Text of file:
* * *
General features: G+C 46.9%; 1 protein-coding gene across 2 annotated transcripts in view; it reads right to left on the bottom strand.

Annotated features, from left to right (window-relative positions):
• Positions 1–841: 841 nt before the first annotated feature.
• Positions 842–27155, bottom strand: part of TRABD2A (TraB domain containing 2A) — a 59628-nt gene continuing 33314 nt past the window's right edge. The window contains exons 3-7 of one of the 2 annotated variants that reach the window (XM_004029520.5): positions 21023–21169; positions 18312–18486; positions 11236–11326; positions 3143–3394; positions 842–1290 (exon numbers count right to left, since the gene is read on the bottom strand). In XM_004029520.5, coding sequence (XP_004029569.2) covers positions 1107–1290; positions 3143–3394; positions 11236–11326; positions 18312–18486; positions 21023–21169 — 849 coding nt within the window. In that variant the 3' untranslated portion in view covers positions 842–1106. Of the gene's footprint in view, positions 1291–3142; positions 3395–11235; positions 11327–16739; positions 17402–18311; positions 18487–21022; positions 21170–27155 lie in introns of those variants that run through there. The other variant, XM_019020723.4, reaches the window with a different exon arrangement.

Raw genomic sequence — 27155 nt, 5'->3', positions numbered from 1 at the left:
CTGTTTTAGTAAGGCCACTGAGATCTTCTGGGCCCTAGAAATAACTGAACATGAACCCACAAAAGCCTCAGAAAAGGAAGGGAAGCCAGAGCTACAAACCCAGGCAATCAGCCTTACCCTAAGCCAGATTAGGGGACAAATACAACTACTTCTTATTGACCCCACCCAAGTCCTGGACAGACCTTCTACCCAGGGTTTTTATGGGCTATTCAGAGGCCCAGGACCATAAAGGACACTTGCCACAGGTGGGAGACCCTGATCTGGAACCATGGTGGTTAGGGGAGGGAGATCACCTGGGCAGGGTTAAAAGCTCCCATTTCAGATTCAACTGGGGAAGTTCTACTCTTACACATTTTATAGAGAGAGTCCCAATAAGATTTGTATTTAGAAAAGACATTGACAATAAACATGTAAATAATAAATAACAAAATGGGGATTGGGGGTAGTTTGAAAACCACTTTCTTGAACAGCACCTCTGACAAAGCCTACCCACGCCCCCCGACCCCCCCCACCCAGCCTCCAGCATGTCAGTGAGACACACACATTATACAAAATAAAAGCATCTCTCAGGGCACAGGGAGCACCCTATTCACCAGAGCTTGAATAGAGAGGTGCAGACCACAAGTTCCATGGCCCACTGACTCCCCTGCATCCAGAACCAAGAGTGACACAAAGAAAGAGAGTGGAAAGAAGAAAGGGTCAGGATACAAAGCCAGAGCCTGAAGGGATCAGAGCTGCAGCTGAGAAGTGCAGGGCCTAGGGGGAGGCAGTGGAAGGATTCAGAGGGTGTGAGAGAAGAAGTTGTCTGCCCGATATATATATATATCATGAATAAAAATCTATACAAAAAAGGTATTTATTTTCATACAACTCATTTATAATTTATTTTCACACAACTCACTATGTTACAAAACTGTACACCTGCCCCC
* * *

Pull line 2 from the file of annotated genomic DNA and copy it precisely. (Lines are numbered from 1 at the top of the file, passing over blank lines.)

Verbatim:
Annotated features, from left to right (window-relative positions):